All 14 volumes of Eccentric Soul that pre-date this Omnibus sketch a given skein of connective tissue, but fully fleshed out here are the colorful strands linking any given record to untold others: untimely deaths, racial injustice, kid groups dimmed of charm by oncoming adulthood, military base installment, the bitter duty of Vietnam, the state of Alaska, tantalizing flirtations with fame. All of it is evidence that the darkened corners of the music business looked much the same in the pale light of Fresno, California, or Owensboro, Kentucky, or Benton Harbor, Michigan: record labels run by wannabe gangsters, managers with sticky fingers, radio promotion men funneling payola into disc jockey pet projects, marching bands turning into stage bands, youth centers turned into soul schools, and master tapes lost to fire, storm, and flood. Most of these 45s appear austere and simple at a glance, but every crude, hand-drawn logo, every missing or misspelled bit of crucial information, every malapropism-laden band name belies a deep well of unique history. PVC footholds in an uphill battle against badly stacked odds, these were records willed into existence through pure determination.
Omnibus Vol. 1 is an attempt at laying bare a tangled mess of loose ends that Numero (and cohorts) have been tripping over for years. Too disconnected and isolated from one another for expansion into full-length CD or LP projects, we’ve bound together 90 songs and 45 stories, cross-referencing each town and year of issue, and gathering it all into a compact and elegant monument to America’s soul diaspora.
The Skinny. We’ll be announcing one single every day for the next 45 days, so continue to check in as Omnibus unfolds in real time. The first two singles, Pat Stallworth, the Intentions, have been announced. You can stream them, check out the label scan, and even read a little bio. Share them with your friends if you think it’s worthwhile.
As is our want, we’ve made a little pre-order for this VERY limited box set (1500 copies for the world), and will reward your advance payment with a bonus 46th single. Pre-orders should ship the first week of October.
Filed under: Alfonso Lovo, Cult Cargo, Eccentric Soul, Newsworthy, Numero Vinyl, Subscription
Attention, sonically adventurous LP subscribers! Put that Pisces record aside, tuck Belize City Boil Up back in its sleeve and try to live without Johnny Lunchbreak for a moment; the second half of the Numero LP Subscription is about to take up camp in your earhole and we are genre-rich this time around. This isn’t just something for everyone, it’s something for you. That’s right, we know who you are. As the series unfolds, you’ll be looking for five new ways to say, “holy shit.” And that’s without having to remind you you get 15% off catalog in any format.
Enough already, this is happening soon to a turntable near you:
NUM004 Buttons: Starter Kit 2LP
Our entry-level power pop compilation features 22 songs from the original, long out-of-print Numero 004, plus two bonus cuts, new liners, 22 separate sleeve repros with rare photos and ephemera tucked into a 7″ vinyl bag and housed in a spot varnished, thick-as-a-brick gatefold sleeve.
NUM044 Buttons: From Champaign to Chicago 2LP
A sugar-coated tribute to the state Numero calls home, From Champaign To Chicago is a 19-track survey of Illinois’ cheapest tricks, beginning in 1973 with Peoria outliers the Jets and ending in 1987 with Romeoville’s Julian Leal and his Dick Clark-approved “Get Away.” From Champaign to Chicago connects the various micro power-pop scenes that once pockmarked the now wrinkled face of the Land of Lincoln.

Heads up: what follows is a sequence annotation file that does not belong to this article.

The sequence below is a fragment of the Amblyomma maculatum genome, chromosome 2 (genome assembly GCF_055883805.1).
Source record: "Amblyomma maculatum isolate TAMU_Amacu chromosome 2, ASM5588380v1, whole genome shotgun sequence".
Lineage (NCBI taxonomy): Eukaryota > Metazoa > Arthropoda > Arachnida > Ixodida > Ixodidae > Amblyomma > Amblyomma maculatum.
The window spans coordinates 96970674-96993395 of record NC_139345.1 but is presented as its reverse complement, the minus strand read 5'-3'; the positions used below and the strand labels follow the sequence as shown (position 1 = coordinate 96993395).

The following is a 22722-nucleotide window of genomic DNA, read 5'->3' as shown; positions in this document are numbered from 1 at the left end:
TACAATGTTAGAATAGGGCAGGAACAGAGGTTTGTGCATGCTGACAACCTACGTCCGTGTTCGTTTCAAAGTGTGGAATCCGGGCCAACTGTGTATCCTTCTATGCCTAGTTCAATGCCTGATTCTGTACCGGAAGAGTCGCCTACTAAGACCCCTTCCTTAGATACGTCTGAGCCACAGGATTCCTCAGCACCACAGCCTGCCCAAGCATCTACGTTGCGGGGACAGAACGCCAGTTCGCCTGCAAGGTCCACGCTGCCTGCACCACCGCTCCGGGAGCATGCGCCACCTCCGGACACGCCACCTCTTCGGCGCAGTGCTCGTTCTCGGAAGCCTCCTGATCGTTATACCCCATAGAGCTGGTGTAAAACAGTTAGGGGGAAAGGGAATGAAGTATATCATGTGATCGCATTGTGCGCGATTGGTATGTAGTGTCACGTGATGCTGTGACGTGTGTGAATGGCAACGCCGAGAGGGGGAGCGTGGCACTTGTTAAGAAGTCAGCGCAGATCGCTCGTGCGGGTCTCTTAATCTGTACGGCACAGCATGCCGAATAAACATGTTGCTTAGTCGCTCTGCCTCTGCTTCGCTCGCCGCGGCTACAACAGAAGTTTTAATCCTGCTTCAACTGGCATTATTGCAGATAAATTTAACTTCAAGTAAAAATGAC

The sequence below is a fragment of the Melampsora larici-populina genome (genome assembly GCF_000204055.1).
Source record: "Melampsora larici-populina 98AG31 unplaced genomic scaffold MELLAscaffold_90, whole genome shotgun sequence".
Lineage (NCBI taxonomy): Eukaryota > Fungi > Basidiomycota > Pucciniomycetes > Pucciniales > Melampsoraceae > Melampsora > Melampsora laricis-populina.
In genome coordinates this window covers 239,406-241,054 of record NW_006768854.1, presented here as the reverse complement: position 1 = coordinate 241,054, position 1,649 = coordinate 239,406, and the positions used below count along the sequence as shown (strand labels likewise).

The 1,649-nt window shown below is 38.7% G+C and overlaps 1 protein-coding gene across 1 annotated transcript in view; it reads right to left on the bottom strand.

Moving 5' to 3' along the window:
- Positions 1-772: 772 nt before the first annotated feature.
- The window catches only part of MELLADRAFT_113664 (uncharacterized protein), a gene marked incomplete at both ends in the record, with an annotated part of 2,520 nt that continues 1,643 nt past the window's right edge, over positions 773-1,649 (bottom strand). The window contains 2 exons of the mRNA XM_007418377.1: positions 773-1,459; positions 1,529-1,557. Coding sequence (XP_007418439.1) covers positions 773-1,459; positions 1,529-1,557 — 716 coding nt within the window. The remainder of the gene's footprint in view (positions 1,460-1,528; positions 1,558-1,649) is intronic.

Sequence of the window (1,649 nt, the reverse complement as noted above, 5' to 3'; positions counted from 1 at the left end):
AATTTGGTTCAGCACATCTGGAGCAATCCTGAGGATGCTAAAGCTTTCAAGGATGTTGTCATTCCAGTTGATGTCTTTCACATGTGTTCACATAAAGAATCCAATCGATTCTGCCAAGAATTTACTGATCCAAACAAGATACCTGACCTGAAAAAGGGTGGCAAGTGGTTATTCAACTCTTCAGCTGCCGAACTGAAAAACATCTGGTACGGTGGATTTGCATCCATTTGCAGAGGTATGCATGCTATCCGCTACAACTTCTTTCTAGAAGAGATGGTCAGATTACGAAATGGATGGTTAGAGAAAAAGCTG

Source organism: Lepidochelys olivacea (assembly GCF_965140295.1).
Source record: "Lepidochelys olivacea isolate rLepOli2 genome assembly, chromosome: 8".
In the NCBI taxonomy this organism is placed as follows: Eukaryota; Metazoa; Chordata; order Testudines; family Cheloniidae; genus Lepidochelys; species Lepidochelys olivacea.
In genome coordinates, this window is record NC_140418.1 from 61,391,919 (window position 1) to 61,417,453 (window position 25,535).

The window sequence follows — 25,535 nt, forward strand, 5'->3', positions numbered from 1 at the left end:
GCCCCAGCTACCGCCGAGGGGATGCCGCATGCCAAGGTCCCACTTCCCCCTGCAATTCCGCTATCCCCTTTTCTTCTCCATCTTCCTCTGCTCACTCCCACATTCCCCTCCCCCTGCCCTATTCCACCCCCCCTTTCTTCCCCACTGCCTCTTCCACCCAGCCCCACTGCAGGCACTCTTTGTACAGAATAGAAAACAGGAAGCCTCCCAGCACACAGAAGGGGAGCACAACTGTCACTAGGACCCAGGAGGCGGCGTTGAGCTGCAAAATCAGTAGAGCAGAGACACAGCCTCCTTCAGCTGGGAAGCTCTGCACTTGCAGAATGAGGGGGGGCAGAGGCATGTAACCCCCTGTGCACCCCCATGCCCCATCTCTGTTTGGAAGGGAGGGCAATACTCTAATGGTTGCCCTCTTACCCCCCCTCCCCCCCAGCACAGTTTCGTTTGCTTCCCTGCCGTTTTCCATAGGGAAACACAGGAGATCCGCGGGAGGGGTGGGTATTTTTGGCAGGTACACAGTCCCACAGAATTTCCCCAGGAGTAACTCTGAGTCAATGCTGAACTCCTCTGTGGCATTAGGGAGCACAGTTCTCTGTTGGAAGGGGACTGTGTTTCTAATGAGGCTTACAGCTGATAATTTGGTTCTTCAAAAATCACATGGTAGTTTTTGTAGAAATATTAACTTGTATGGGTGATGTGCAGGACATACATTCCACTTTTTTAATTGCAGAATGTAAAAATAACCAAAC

NUM046 Cult Cargo: La Gigantona LP
The son of a prominent Nicaraguan politician, Alfonso Noel Lovo was a choice target for the Sandinista rebels who hijacked his homeward flight from Miami in December of 1971, ultimately putting several rounds through the talented musician’s torso and hand. After several years, and as many surgeries, he would break new ground on this psychedelic swirl of Latin jazz and pan-American funk with his musical partner, percussionist Jose “Chepito” Areas of Santana fame. Long unavailable, La Gigantona has lived its forty years lost in the grooves of a single acetate. Imagine a Nicaraguan take on Herbie Hancock’s Afro-jazz masterpiece Mwandishi with some of the most penetrating, left-field guitar you’ve never heard.
NUM003 Eccentric Soul: The Bandit Label 3LP
Our post-nascent number two in the Eccentric Soul series, Bandit gets epic as we further dissect the improbable world of Chicago’s Arrow Brown and his near-cult of musicians, singers, pimps, prostitutes and would-be child stars. Since its original issue nearly 8 years ago, we’ve unearthed more story, more photographs and yes, more music. An extra lp’s worth of music, in fact, accompanied by a 12″ by 12″ 40 page bound book containing a 20,000 word essay and dozens of unseen photographs and ephemera. A final, definitive edition of one of Chicago’s most eccentric soul producers.
Medusa S/T LP
While it teetered from the cliff of Sabbath to the canyon of prog, Medusa’s self-titled debut LP never saw the inside of a record bin. Regulars on Chicago’s ’75 to ’78 rock club scene, this multi-gendered, semi-coven brought their dark vision on weeknights to dirt-bag pleasure palaces like Tuts and The Hanger. Housed in a black velour LP jacket with the truly amazing Medusa logo embossed in red and gold, Medusa finally gets a proper debut, bringing back acid-tinged, classic-rock riffs to Numero fans in search of blood.
Tease yourself by listening to the below:
If there is $120 in your bank account, you can sign up here.